I’ll come to the question of whether these ideas are actually represented in Holten’s production in a moment. First, it is worth making a comparison between the view of life set out here and that expressed so successfully in Mamma Mia!, the very popular musical playing year after year not far from the Royal Opera House. Mamma Mia! unquestionablyis about middle-aged people, and it unquestionably attracts a much younger audience. In fact, it’s a safe bet that a lot more hand-holding was going on there on 14 February. I don’t believe this is simply a matter of cost. Mamma Mia!, written by a single mother, is about mistakes and misunderstandings, and it is about losing touch with younger selves, but it is also about the power of love to overcome these things and the human potential for renewal. This is what young people want to believe in, and good for them. They know, of course, that not every love story ends happily, but even the tragic ones have something to say about how wonderful love is, something to teach about the value of getting it right, and I simply cannot imagine happy young couples subscribing to the very cynical Everyman interpretation of Eugene Onegin offered by Mourby – especially on Valentine’s Day!

The really distinctive feature of Holten’s production, as all the critics have noted, is that he introduces younger versions of Tatyana and Onegin as mime roles. The critical reaction to this has been almost uniformly negative: the addition of new “characters” has been judged as either confusing the story or adding an unwanted and unnecessary layer of psychological “interpretation.” But I have not read any discussion of how this device alters the audience’s relationship to the story. Yet alter it it surely does, for by introducing young versions of characters normally imagined as young anyway, the production inevitably makes the singing Tatyana and Onegin seem much older. The casting of Krassimira Stoyanova and Simon Keenlyside as the two protagonists reinforced this impression: neither, to put it bluntly, looked like a young lover. Mourby’s essay, whatever its relevance to Tchaikovsky’s opera, is relevant to this production.

In Holten’s production, Tatyana and Onegin spend a good deal of time looking at their own younger selves; in fact in key scenes, like the writing of Tatyana’s letter and the fighting of the duel, it is the younger selves who actually perform the actions. These younger selves, performed by Vigdis Hentze Olsen and Thom Rackett, both of whom have a background in dance, were certainly very much worth looking at, especially Olsen, with her beautiful, sinuous and expressive form doing full justice to some intense choreography. She could easily have passed for Stoyanova’s daughter, and surely prompted many audience reflections on the vulnerability of beauty to time, with or without “Age-Correcting Crème.” The net result was that an audience of people with an average age of about 60 were looking at protagonists who appeared to be about 40, who were in turn looking at younger versions of themselves who appeared to be about 20: a sort of theatrical variation on the Droste effect. There was something decidedly retrospective and distancing about this, with youthful passion being mediated to an older audience who might have plenty of money but are nevertheless, in Mourby’s assessment, trapped on the wrong side of a mid-life crisis.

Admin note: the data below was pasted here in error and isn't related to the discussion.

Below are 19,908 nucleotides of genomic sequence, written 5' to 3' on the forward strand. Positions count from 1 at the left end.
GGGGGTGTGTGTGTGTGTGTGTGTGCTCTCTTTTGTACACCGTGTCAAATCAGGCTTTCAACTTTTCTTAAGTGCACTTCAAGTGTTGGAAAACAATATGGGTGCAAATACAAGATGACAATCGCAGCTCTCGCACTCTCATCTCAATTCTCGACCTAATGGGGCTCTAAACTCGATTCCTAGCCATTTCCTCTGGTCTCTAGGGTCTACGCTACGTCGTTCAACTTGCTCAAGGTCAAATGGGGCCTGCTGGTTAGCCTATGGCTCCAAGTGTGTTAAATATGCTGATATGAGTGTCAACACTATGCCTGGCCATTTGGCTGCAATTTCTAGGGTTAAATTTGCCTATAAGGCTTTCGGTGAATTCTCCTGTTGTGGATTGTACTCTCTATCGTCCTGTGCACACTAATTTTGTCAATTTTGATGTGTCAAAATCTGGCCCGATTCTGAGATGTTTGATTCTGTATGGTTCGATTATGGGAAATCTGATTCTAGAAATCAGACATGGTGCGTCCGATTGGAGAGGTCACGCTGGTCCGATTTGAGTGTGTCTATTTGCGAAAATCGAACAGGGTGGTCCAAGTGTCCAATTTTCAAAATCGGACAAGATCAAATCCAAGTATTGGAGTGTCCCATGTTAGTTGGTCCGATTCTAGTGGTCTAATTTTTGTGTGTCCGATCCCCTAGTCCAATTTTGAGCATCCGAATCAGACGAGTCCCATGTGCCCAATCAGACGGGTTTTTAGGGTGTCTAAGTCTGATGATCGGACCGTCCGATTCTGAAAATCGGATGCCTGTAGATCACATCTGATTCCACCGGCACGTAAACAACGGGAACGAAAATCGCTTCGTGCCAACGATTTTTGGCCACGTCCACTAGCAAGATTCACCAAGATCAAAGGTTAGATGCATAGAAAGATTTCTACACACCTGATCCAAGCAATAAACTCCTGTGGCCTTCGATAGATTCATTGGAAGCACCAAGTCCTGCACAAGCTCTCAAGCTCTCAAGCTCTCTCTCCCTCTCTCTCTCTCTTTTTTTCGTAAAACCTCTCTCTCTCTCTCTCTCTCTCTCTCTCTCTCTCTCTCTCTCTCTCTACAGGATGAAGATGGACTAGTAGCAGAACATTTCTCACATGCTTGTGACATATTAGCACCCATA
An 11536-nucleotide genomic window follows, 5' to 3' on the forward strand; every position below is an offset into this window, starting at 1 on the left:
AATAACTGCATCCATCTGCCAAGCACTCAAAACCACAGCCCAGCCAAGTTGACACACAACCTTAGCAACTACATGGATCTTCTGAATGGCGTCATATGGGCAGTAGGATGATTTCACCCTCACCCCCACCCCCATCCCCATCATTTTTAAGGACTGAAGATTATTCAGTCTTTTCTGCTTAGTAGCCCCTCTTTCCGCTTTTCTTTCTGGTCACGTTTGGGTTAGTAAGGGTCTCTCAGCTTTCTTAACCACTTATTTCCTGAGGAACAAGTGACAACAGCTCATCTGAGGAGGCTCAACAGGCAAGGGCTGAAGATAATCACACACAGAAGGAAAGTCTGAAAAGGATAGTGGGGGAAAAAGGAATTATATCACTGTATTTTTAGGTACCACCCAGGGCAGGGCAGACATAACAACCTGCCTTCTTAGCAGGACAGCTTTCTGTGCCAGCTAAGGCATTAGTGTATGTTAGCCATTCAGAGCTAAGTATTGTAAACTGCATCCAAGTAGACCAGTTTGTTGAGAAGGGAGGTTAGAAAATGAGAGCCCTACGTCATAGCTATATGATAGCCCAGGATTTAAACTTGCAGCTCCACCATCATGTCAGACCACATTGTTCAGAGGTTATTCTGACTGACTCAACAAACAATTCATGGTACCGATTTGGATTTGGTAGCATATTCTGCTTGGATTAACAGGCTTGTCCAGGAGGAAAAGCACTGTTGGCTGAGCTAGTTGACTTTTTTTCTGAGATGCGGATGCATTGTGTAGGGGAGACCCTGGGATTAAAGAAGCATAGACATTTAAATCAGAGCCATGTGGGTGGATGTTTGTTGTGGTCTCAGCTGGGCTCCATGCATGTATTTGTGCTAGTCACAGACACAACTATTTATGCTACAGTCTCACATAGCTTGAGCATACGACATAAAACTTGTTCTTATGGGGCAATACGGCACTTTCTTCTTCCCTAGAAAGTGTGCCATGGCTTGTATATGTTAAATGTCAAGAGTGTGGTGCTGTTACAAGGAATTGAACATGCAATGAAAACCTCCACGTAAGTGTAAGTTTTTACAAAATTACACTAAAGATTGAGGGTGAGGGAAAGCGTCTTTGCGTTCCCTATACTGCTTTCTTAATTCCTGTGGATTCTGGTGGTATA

By the end of the opera the younger selves had been put away for all practical purposes. After her rejection by Onegin, the younger Tatyana retreated into a hollow place in one of the three pillars that bestrode the stage, where she remained visible through the ball scene (it had previously been unclear why two of the three had these hollow compartments). It was the kind of thing Virginia Woolf might have imagined for one of her female characters, and appeared to represent a sort of grave for the younger, truer self. I found it the most visually arresting moment in the production, and one that summed up what Holten was doing with the story. This Eugene Onegin is not so much about youth as about mid-life crisis, not so much about the thrill of living and feeling as about death in life,not so much about love as about troubling memories of it from long ago.

Any production of a classic opera that makes us think about it anew is to be welcomed, and I found much of interest in Holten’s Eugene Onegin. But, as one lady indignantly announced in the cloakroom afterwards, “it’s not THE opera [Tchaikovsky imagined],” and it seemed, at least in the context of Valentine’s Day, to be too obviously pitched to an aging audience stereotyped as unfulfilled and no longer able to engage directly with youthful passion. Much as I prefer Tchaikovsky’s music to ABBA’s, if I was young and in love I’d much rather have had a pair of tickets for Mamma Mia! on 14 February.

David Chandler

Cast and production information

Tatyana: Krassimira Stoyanova; young Tatyana: Vigdis Hentze Olsen; Eugene Onegin: Simon Keenlyside; young Onegin: Thom Rackett; Lensky: Pavol Breslik; Olga: Elena Maximova; Prince Gremin: Peter Rose; Madame Larina: Diana Montague; Monsieur Triquet: Christophe Mortagne; Filipyevna: Kathleen Wilkinson; Zaretsky: Jihoon Kim; Captain: Michel de Souza; conductor: Robin Ticciati; director: Kasper Holten; set designs: Mia Stensgaard; costume designs: Katrina Lindsay; lighting design: Leo Warner. Royal Opera House, Covent Garden, 14 February 2013.